Round-the-World Business Trip 2007. No. 1: The Objectives of Overseas Business Trips

I am often told, "You seem to have been traveling abroad a lot recently."

I thought about why this is true, and I soon realized the answer. It's rather obvious, really. I'm managing Globis Capital Partners (GCP), a venture capital (VC) firm with about 40 billion yen, and over 80% of the investors, that is, our customers, are located overseas. There's no way for me to meet my customers without going overseas, so naturally I will be traveling more often.

By the way, in terms of independent venture capital in Japan, no other company manages funds as large as GLOBIS. Now and then, companies that are backed by major corporations such as JAFCO and SOFTBANK or that are listed on the stock exchange may be able to manage relatively large funds, but it's quite unusual for a company like GLOBIS, with just a few partners and associates, to be managing a fund at this scale.

The reason is simple: we are able to significantly expand our fund based on receiving overseas investment. If only Japanese investors were to fall under our umbrella, our funds would most likely be limited to between one and two billion yen. From this perspective, we have been extremely lucky in having access to overseas investors and to have gained expertise through a joint venture with Apax.

In short, GLOBIS has been able to display strength in VC because of our global perspective and networking.

The same can be said for our business school. The scale and quality of the Graduate School of Management, Globis University, has already made it one of the top three schools in its field in Japan. Here too, our relationship with Harvard Business School (HBS), including the utilization of teaching materials and curriculum, gives us a major advantage. In fact, GLOBIS is now one of the largest patrons of HBS. Another big plus is our well-established joint MBA program with the University of Leicester in England.

Thus, even a small company like ours can achieve a position of strength by adopting a global perspective and cultivating overseas alliances. This is why I emphasized the need to solidify our English language abilities and to maintain a global perspective in my address to the company at the beginning of this year. In order to raise the English language ability of our staff, I am strongly encouraging them to attend lectures at the Globis International School (GIS), which offers an MBA curriculum in English.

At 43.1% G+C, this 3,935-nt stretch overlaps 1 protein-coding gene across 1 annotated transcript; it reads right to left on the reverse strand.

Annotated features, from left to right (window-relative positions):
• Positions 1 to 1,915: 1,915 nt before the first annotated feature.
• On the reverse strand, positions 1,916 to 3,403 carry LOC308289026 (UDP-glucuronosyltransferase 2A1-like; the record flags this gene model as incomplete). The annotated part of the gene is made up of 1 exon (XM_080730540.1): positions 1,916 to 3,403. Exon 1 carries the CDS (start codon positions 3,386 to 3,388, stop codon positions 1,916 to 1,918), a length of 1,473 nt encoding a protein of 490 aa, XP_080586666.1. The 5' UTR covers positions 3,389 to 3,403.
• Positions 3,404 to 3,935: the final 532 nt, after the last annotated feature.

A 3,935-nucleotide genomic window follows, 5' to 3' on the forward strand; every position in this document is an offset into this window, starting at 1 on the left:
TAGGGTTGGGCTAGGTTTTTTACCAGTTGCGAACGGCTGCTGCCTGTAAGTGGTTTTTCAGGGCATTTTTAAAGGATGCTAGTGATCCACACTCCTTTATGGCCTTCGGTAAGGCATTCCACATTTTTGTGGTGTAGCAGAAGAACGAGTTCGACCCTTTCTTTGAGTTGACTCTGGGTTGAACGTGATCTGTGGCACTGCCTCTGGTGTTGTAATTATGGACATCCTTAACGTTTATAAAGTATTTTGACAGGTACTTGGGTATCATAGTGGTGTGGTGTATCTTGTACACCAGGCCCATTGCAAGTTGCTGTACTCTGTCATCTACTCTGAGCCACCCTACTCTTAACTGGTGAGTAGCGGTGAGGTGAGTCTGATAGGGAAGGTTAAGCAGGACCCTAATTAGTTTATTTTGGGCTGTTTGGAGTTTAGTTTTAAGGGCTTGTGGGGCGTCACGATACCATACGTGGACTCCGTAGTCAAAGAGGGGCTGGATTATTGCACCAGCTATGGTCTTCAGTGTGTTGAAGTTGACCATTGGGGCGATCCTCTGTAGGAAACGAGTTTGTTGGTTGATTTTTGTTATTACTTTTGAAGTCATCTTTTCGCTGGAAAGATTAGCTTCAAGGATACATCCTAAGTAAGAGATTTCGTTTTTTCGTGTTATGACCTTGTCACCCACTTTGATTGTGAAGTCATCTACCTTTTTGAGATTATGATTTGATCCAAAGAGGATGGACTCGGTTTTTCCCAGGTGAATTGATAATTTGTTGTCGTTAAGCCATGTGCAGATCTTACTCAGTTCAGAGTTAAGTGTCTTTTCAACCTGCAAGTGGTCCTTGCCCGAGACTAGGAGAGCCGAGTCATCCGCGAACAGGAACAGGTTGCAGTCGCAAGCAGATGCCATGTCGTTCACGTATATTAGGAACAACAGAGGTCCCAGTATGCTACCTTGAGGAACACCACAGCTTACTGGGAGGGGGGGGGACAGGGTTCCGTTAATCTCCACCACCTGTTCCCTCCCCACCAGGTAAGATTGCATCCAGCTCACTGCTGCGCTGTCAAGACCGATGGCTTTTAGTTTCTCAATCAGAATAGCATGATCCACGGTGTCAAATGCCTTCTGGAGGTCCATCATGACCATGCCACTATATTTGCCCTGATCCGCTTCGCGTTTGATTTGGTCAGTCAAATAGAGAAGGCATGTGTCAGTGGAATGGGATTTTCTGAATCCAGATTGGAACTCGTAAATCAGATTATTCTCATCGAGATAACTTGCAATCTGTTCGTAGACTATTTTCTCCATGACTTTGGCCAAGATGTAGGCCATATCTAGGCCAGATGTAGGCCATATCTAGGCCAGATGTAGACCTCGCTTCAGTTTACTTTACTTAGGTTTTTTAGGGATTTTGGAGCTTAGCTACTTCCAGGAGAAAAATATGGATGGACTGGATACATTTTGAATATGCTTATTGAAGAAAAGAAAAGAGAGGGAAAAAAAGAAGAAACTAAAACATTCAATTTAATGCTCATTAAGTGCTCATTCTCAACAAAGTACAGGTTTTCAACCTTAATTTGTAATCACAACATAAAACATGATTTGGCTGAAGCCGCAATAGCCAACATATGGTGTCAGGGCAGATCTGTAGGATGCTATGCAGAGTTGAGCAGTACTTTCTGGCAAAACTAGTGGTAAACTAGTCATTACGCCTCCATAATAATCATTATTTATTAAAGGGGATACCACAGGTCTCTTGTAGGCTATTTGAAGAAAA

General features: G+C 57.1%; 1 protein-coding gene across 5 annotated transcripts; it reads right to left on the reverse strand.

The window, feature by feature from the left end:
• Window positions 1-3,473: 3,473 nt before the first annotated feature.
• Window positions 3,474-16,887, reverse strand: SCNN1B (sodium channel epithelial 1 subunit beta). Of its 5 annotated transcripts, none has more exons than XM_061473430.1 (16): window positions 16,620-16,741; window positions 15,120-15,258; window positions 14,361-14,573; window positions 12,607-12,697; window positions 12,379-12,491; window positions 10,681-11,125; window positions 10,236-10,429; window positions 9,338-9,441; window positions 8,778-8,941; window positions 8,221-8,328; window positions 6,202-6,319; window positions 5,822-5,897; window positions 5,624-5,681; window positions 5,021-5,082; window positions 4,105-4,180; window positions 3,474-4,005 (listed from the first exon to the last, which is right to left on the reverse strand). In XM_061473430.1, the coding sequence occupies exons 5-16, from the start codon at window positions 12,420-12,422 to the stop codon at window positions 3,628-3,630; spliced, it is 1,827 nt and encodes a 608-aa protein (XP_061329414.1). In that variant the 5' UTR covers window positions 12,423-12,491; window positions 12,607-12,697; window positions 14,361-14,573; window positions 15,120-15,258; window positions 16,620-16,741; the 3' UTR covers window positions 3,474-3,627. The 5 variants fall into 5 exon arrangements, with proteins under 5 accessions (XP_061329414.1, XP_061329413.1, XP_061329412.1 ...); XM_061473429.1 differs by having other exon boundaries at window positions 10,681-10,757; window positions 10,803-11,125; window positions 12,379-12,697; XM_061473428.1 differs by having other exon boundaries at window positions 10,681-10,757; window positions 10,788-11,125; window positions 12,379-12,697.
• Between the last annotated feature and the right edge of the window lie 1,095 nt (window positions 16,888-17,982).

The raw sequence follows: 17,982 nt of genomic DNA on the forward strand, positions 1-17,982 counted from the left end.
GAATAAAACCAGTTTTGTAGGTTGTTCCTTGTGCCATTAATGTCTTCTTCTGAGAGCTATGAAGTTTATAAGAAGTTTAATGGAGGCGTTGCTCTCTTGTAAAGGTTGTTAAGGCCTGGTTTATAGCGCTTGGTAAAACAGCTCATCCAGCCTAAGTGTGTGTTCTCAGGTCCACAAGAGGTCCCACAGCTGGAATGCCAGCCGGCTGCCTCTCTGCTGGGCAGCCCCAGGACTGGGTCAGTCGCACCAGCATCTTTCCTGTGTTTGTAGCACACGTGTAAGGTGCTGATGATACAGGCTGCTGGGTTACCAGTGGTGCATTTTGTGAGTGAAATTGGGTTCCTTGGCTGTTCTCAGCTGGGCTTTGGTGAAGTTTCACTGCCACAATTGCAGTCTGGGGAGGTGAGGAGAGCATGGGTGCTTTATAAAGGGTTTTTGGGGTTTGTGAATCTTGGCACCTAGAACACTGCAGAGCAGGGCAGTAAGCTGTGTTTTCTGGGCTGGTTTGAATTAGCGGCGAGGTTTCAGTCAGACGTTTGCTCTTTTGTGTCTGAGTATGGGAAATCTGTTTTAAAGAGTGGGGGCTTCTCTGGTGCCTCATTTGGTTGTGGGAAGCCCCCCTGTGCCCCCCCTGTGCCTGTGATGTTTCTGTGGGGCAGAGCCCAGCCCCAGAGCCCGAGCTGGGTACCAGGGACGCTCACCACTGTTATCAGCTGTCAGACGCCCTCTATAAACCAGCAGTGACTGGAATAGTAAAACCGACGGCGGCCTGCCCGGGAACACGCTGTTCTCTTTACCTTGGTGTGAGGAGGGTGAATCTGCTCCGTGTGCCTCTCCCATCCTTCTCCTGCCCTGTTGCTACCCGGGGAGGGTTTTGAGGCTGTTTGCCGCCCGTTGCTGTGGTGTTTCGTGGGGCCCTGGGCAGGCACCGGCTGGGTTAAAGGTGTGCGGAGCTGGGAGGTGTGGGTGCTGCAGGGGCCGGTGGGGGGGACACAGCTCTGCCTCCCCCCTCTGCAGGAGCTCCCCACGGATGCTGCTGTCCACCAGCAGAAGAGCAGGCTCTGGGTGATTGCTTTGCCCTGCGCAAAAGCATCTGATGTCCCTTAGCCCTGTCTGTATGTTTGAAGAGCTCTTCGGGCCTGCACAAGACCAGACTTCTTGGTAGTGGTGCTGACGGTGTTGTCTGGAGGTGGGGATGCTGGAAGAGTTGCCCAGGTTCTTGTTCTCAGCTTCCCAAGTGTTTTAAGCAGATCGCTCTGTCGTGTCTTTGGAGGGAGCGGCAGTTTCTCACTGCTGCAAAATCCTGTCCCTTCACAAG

In any event, we must travel overseas for our ongoing work and this will continue to be the case for the foreseeable future. I take this opportunity to summarize what we are trying to achieve in our travels abroad.

1. Conducting presentations and investor relations: 
As mentioned above, over 80% of the financial contributions to our existing funds come from overseas investors. Clearly, visits to investors are absolutely vital. This was also one of my objectives for this current trip.

2. Enhancing our presence and extending our network through speeches at conferences and other such events: 
I have been invited to speak at the Davos Conference, technology and venture capital conferences, and other gatherings (for example, CEO conferences hosted by Forbes and Business Week). I intend to continue reinforcing our overseas presence.

3. Building relationships with overseas partners and alliance partners:
We periodically meet with Apax, our venture capital partner; Harvard Business School (HBS), our curriculum partner; and other alliance partners, such as the University of Leicester, with whom we maintain an MBA collaboration. It is also important for us to visit affiliates and facilities of companies in which we invest and to exchange ideas with other venture capital enterprises. Moreover, these trips provide opportunities for discussing such matters as contracts related to funds, accounting and the operation of overseas enterprises.

4. Constructing an overseas network through proactively engaging in the principal network in which I serve in the roles of director and secretary: 
I was previously the founding representative of Young Entrepreneurs' Organization (YEO) Asia, and a board member of NAL (New Asian Leaders), which is part of the WEF (World Economic Forum). I am currently a member of the Harvard Business School Alumni Association's Board of Directors.

5. Delivering speeches at business schools in Europe and America, as well as organizing and hosting recruitment dinners:
I give speeches at business schools abroad so that future business leaders will better understand Japan and GLOBIS. Obviously, I also actively seek out and recruit MBA holders. This was why I was traveling to Chicago, Boston, New York and London on this trip.

6. Participating in interviews with European and U.S. media:
I am working to establish a relationship with the press by appearing on BBC television and Bloomberg at the Davos Conference and also by being interviewed by Fortune magazine in New York.

7. Participating in overseas seminars:
Some things can only be learned abroad, and therefore I travel overseas to actively participate in training sessions. I am currently attending seminars sponsored by YPO (Young Presidents' Organization) and YEO.